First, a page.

Figure 1: When oil is mixed into a dispersed MFC network using high shear mixing such as Ultra-Turrax, the result consist of dispersed oil droplets within the 3D fiber network. Under optimized conditions of concentration and mixing speed, the fiber network holds these oil droplets physically in place avoiding destabilization of the emulsion. MFC is performing as a stabilizer in this case.
As an example, MFC (Exilva by Borregaard) at a given concentration was dispersed in water and a simple Oil-in-Water emulsion was prepared at room temperature using Ultra-Turrax mixer at 10 000 rpm for 4 minutes. The emulsion consists of 80% aqueous phase (water and MFC) and 20% oil phase (paraffin oil). The concentration of MFC (the active fiber content) is varied from 0.1 wt% to 1 wt% of the total emulsion in order to demonstrate the effect of the network and MFC concentration on emulsion stabilization.
Figure 2 below shows how MFC can stabilize the oil droplets dispersed in water in a simple oil and water mixture. It is also clear that increasing the concentration of MFC in the emulsion improves the emulsion stability.
At concentrations above 0.4 wt% active fiber content of MFC, and for this simple oil and water mixture, the MFC 3D network is strong enough to hold the dispersed oil droplets in place and provide total emulsion stability without the need for an emulsifier. The dispersed oil droplets do not sediment or float, flocculate or coalesce and the emulsions are stable for more than 24 months at room temperature.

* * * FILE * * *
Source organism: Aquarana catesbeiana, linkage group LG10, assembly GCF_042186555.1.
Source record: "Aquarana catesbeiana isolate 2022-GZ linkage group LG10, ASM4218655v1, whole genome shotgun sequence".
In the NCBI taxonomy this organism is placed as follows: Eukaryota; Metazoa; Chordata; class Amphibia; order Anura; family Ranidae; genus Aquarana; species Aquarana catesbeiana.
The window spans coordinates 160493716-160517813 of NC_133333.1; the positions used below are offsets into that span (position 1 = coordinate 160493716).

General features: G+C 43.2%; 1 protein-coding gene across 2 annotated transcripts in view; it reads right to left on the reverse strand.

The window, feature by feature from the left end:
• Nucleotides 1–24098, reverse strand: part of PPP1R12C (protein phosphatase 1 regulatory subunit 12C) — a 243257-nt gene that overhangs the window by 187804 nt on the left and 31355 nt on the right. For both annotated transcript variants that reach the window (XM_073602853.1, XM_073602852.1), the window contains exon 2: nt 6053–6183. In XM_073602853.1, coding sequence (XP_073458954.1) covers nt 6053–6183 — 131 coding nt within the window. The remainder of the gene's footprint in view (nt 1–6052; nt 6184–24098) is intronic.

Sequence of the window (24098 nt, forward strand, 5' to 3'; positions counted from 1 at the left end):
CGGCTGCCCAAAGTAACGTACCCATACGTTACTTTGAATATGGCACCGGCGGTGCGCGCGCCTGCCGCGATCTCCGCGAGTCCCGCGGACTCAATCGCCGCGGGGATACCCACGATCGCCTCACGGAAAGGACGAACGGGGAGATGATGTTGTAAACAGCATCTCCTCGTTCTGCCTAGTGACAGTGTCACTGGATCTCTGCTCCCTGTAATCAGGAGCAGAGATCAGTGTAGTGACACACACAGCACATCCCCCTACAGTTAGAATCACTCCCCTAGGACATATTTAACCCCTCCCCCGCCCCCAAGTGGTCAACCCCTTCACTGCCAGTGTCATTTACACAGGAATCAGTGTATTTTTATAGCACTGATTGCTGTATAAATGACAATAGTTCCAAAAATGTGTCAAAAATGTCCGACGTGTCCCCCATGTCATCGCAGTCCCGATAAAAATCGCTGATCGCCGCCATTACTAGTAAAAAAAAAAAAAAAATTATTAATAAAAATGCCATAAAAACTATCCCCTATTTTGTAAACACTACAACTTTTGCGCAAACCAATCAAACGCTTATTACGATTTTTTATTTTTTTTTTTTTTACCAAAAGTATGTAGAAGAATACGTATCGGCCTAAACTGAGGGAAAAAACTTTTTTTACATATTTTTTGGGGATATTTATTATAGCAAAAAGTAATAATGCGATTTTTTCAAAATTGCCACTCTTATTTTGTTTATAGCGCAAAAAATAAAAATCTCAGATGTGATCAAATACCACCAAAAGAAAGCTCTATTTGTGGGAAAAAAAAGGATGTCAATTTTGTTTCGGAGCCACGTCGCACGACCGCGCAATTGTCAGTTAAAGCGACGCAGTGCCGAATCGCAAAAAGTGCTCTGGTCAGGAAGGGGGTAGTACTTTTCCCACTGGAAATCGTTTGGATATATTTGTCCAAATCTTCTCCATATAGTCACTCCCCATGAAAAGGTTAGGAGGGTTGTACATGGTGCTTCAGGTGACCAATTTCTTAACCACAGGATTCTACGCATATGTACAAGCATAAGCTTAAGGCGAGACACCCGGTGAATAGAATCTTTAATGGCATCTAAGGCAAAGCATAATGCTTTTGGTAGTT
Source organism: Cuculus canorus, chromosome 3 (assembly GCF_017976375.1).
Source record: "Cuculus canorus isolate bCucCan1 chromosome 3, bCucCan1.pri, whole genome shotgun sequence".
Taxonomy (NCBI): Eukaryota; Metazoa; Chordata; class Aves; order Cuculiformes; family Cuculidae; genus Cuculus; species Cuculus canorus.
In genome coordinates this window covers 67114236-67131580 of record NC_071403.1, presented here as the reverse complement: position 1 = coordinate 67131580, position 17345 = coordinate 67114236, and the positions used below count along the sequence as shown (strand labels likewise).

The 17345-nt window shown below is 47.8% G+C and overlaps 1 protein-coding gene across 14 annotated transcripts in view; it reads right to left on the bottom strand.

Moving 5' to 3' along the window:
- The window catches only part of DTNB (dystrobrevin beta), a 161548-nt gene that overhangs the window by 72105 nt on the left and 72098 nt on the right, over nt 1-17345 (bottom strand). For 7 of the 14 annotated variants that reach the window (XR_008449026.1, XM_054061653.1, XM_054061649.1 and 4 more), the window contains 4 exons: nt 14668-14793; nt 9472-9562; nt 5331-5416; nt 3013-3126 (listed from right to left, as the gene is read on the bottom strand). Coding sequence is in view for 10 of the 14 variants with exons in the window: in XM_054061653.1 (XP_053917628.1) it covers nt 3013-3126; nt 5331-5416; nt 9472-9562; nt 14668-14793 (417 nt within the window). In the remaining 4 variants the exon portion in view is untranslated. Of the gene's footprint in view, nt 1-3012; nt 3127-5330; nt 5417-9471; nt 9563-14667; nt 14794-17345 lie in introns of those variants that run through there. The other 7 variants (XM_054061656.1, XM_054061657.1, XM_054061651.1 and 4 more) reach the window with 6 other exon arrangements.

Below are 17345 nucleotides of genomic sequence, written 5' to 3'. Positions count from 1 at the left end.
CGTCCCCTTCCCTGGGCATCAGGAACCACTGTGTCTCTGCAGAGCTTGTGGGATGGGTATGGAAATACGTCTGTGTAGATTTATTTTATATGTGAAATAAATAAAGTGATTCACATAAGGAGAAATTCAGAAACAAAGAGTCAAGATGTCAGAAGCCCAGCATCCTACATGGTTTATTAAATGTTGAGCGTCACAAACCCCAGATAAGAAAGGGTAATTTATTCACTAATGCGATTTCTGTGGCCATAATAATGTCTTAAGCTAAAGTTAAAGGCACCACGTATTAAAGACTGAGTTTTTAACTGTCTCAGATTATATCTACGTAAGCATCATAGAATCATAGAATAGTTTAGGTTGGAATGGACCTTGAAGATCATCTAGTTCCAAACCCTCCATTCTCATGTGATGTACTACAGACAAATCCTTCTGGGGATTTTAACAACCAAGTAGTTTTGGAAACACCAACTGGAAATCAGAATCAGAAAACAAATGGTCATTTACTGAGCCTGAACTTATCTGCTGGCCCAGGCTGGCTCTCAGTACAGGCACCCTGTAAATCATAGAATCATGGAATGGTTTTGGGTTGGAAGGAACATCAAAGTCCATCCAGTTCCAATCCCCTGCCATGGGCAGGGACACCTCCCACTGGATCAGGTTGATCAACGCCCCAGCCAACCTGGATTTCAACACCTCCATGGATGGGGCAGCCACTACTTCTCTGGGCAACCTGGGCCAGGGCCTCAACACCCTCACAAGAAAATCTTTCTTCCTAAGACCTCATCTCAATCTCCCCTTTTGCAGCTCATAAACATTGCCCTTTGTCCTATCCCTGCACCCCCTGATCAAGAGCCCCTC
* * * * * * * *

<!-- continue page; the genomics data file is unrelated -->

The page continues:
Figure 2: Oil-in-water emulsions with Water, MFC (Exilva, Borregaard) and paraffin oil. The concentration of MFC is between 0.1 wt % and 1 wt % active fiber content. MFC is dispersed into the water phase. The emulsion is made of 20% oil phase and 80% water phase. The mixing is carried out at room temperature using Ultra-Turrax mixer at 10 000 rpm for 4 minutes.
When used at the right concentration of active fiber content and incorporated in the right way, MFC can function as stabilizer in an emulsion. This can lead to the following formulation possibilities:
Reduce the amount of emulsifier or surfactant needed when using MFC as a stabilizer of your emulsion
Prepare an emulsifier free formulation using MFC as stabilizer when possible
In general, in an ideal formulation, one can use MFC to thicken the formulation, make it sprayable with a non-dripping effect and at the same time stabilize the emulsion as well as keep particles and pigments homogeneously dispersed and suspended in the formulation.
How to determine if an emulsion is an O/W or a W/O emulsion?
Many ways exist to do so but the drop dilution test is very visual and quick. First add a drop of the unknown emulsion in a test tube then add water. Shake the tube.
If the water mixes with the drop and dilutes it, the unknown emulsion is an oil in water emulsion (O/W). Water is the outer phase/continuous phase of the unknown emulsion.
If the water does not mix or dilute the drop, the unknown emulsion is a water in oil emulsion (W/O). Oil is the outer phase/continuous phase of the unknown emulsion.
Rebecca first started working with microfibrillated cellulose in 2009, during her studies, as part of the SustainComp project. She joined Borregaard in 2014 as a research scientist and focused on the Exilva product and its performance in cleaning products, cosmetics and agricultural applications. She is now working as the Technical Application Manager for these applications in parallel to being Technical Sales Manager for Exilva products in France and UK. Rebecca has a PhD in physical chemistry from the University of Strasbourg, France and experience from international companies.